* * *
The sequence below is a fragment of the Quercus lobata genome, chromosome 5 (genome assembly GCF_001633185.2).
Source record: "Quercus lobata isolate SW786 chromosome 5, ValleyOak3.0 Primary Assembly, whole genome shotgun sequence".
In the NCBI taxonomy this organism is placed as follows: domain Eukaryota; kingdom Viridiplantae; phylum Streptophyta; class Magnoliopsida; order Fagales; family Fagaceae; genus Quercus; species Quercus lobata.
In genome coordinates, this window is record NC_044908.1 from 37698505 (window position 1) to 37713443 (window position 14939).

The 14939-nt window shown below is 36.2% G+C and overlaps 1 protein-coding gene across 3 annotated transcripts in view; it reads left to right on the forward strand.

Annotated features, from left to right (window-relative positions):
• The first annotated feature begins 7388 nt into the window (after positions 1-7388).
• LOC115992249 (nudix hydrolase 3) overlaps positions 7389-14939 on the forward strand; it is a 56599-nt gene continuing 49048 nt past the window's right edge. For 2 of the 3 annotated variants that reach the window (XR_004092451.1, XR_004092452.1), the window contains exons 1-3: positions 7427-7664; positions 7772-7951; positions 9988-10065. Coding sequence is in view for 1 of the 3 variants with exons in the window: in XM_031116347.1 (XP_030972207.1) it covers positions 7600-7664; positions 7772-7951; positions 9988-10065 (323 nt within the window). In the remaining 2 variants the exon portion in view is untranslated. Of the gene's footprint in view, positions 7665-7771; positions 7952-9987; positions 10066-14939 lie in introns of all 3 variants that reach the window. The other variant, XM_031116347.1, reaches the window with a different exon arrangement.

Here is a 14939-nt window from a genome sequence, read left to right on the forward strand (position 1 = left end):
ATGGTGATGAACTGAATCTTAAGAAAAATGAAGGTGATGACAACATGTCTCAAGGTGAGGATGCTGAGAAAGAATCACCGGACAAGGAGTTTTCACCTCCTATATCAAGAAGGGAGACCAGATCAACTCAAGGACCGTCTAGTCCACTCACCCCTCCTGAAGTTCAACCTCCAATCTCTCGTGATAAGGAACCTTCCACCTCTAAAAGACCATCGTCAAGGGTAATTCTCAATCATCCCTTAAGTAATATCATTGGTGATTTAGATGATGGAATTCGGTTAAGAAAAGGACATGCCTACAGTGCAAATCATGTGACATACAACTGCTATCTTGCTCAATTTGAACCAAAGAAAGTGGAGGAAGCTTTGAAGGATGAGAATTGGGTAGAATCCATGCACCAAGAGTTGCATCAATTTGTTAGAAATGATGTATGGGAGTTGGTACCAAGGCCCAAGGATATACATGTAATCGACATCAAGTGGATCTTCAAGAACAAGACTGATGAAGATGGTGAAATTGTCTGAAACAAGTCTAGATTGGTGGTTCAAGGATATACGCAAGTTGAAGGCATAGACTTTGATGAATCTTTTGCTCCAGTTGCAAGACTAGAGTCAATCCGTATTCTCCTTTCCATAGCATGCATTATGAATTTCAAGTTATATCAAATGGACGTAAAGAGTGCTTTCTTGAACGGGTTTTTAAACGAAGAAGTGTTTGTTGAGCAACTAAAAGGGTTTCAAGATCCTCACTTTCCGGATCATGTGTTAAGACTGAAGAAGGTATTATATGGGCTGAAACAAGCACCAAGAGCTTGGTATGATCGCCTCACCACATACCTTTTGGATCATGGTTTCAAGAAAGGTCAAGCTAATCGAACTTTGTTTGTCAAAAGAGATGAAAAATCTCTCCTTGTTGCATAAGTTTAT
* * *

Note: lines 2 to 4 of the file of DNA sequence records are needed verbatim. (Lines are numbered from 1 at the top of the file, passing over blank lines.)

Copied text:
Source record: "Quercus lobata isolate SW786 chromosome 5, ValleyOak3.0 Primary Assembly, whole genome shotgun sequence".
In the NCBI taxonomy this organism is placed as follows: domain Eukaryota; kingdom Viridiplantae; phylum Streptophyta; class Magnoliopsida; order Fagales; family Fagaceae; genus Quercus; species Quercus lobata.
In genome coordinates, this window is record NC_044908.1 from 37698505 (window position 1) to 37713443 (window position 14939).